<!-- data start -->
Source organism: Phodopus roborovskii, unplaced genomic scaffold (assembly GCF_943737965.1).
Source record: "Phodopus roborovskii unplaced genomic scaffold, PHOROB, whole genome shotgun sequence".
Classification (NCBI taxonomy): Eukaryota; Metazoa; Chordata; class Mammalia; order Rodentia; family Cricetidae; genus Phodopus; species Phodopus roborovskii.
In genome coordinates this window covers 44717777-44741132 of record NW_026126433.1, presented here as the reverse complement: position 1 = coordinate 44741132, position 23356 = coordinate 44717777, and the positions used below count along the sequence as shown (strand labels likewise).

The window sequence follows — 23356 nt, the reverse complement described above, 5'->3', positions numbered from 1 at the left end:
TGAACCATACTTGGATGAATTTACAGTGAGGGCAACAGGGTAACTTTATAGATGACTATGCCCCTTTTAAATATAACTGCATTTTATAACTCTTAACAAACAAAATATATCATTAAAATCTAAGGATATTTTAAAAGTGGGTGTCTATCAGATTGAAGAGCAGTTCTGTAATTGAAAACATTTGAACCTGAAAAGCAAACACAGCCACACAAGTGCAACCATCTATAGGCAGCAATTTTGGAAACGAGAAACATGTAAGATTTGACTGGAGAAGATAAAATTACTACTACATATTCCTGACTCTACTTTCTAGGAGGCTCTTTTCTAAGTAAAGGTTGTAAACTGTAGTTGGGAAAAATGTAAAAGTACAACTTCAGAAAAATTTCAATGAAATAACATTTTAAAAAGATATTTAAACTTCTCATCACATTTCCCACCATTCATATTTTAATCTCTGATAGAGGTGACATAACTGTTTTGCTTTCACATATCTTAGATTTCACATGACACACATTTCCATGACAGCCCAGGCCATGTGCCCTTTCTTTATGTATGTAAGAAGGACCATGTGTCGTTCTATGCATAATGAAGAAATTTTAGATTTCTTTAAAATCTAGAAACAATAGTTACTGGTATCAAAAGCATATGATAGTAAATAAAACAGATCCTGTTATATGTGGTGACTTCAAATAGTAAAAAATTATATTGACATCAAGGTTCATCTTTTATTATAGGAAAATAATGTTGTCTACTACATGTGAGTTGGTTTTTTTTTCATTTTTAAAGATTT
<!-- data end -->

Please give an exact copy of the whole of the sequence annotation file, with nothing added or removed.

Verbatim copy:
Source organism: Phodopus roborovskii, unplaced genomic scaffold (assembly GCF_943737965.1).
Source record: "Phodopus roborovskii unplaced genomic scaffold, PHOROB, whole genome shotgun sequence".
Classification (NCBI taxonomy): Eukaryota; Metazoa; Chordata; class Mammalia; order Rodentia; family Cricetidae; genus Phodopus; species Phodopus roborovskii.
In genome coordinates this window covers 44717777-44741132 of record NW_026126433.1, presented here as the reverse complement: position 1 = coordinate 44741132, position 23356 = coordinate 44717777, and the positions used below count along the sequence as shown (strand labels likewise).

The window sequence follows — 23356 nt, the reverse complement described above, 5'->3', positions numbered from 1 at the left end:
TGAACCATACTTGGATGAATTTACAGTGAGGGCAACAGGGTAACTTTATAGATGACTATGCCCCTTTTAAATATAACTGCATTTTATAACTCTTAACAAACAAAATATATCATTAAAATCTAAGGATATTTTAAAAGTGGGTGTCTATCAGATTGAAGAGCAGTTCTGTAATTGAAAACATTTGAACCTGAAAAGCAAACACAGCCACACAAGTGCAACCATCTATAGGCAGCAATTTTGGAAACGAGAAACATGTAAGATTTGACTGGAGAAGATAAAATTACTACTACATATTCCTGACTCTACTTTCTAGGAGGCTCTTTTCTAAGTAAAGGTTGTAAACTGTAGTTGGGAAAAATGTAAAAGTACAACTTCAGAAAAATTTCAATGAAATAACATTTTAAAAAGATATTTAAACTTCTCATCACATTTCCCACCATTCATATTTTAATCTCTGATAGAGGTGACATAACTGTTTTGCTTTCACATATCTTAGATTTCACATGACACACATTTCCATGACAGCCCAGGCCATGTGCCCTTTCTTTATGTATGTAAGAAGGACCATGTGTCGTTCTATGCATAATGAAGAAATTTTAGATTTCTTTAAAATCTAGAAACAATAGTTACTGGTATCAAAAGCATATGATAGTAAATAAAACAGATCCTGTTATATGTGGTGACTTCAAATAGTAAAAAATTATATTGACATCAAGGTTCATCTTTTATTATAGGAAAATAATGTTGTCTACTACATGTGAGTTGGTTTTTTTTTCATTTTTAAAGATTT